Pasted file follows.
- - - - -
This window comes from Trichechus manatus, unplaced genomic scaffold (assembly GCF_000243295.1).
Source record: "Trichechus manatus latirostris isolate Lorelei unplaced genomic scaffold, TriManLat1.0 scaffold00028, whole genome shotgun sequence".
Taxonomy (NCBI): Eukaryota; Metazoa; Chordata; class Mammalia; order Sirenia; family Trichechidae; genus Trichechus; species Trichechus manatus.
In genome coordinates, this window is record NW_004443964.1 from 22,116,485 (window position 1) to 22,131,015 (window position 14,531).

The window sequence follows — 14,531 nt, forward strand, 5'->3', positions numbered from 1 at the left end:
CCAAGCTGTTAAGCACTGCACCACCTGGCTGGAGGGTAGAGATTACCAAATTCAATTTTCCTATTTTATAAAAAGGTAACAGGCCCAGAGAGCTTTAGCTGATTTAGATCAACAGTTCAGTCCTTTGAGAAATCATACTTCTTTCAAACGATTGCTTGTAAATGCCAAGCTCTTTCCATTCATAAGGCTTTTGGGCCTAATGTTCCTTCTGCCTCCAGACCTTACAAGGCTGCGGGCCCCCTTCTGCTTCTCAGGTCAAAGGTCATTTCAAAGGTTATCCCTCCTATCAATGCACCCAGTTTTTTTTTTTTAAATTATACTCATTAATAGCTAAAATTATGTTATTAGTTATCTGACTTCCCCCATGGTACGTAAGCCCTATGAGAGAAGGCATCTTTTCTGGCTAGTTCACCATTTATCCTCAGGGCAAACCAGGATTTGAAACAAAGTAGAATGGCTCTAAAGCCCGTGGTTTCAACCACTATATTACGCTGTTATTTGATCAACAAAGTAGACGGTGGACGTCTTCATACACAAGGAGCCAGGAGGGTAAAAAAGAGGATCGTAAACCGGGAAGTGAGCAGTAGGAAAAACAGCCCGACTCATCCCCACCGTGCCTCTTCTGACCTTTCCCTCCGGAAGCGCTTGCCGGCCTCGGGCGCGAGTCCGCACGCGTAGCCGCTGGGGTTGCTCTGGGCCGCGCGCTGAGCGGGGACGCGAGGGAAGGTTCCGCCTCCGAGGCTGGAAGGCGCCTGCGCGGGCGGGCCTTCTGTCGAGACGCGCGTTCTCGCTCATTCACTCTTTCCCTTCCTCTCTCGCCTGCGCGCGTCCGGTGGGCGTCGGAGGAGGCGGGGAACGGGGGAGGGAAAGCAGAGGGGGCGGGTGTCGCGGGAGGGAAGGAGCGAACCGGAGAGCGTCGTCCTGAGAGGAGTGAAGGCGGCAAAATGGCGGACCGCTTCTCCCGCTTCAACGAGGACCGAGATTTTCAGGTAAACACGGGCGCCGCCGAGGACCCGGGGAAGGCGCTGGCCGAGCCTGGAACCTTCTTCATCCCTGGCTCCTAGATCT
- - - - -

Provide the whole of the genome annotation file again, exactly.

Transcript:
This window comes from Trichechus manatus, unplaced genomic scaffold (assembly GCF_000243295.1).
Source record: "Trichechus manatus latirostris isolate Lorelei unplaced genomic scaffold, TriManLat1.0 scaffold00028, whole genome shotgun sequence".
Taxonomy (NCBI): Eukaryota; Metazoa; Chordata; class Mammalia; order Sirenia; family Trichechidae; genus Trichechus; species Trichechus manatus.
In genome coordinates, this window is record NW_004443964.1 from 22,116,485 (window position 1) to 22,131,015 (window position 14,531).

The window sequence follows — 14,531 nt, forward strand, 5'->3', positions numbered from 1 at the left end:
CCAAGCTGTTAAGCACTGCACCACCTGGCTGGAGGGTAGAGATTACCAAATTCAATTTTCCTATTTTATAAAAAGGTAACAGGCCCAGAGAGCTTTAGCTGATTTAGATCAACAGTTCAGTCCTTTGAGAAATCATACTTCTTTCAAACGATTGCTTGTAAATGCCAAGCTCTTTCCATTCATAAGGCTTTTGGGCCTAATGTTCCTTCTGCCTCCAGACCTTACAAGGCTGCGGGCCCCCTTCTGCTTCTCAGGTCAAAGGTCATTTCAAAGGTTATCCCTCCTATCAATGCACCCAGTTTTTTTTTTTTAAATTATACTCATTAATAGCTAAAATTATGTTATTAGTTATCTGACTTCCCCCATGGTACGTAAGCCCTATGAGAGAAGGCATCTTTTCTGGCTAGTTCACCATTTATCCTCAGGGCAAACCAGGATTTGAAACAAAGTAGAATGGCTCTAAAGCCCGTGGTTTCAACCACTATATTACGCTGTTATTTGATCAACAAAGTAGACGGTGGACGTCTTCATACACAAGGAGCCAGGAGGGTAAAAAAGAGGATCGTAAACCGGGAAGTGAGCAGTAGGAAAAACAGCCCGACTCATCCCCACCGTGCCTCTTCTGACCTTTCCCTCCGGAAGCGCTTGCCGGCCTCGGGCGCGAGTCCGCACGCGTAGCCGCTGGGGTTGCTCTGGGCCGCGCGCTGAGCGGGGACGCGAGGGAAGGTTCCGCCTCCGAGGCTGGAAGGCGCCTGCGCGGGCGGGCCTTCTGTCGAGACGCGCGTTCTCGCTCATTCACTCTTTCCCTTCCTCTCTCGCCTGCGCGCGTCCGGTGGGCGTCGGAGGAGGCGGGGAACGGGGGAGGGAAAGCAGAGGGGGCGGGTGTCGCGGGAGGGAAGGAGCGAACCGGAGAGCGTCGTCCTGAGAGGAGTGAAGGCGGCAAAATGGCGGACCGCTTCTCCCGCTTCAACGAGGACCGAGATTTTCAGGTAAACACGGGCGCCGCCGAGGACCCGGGGAAGGCGCTGGCCGAGCCTGGAACCTTCTTCATCCCTGGCTCCTAGATCT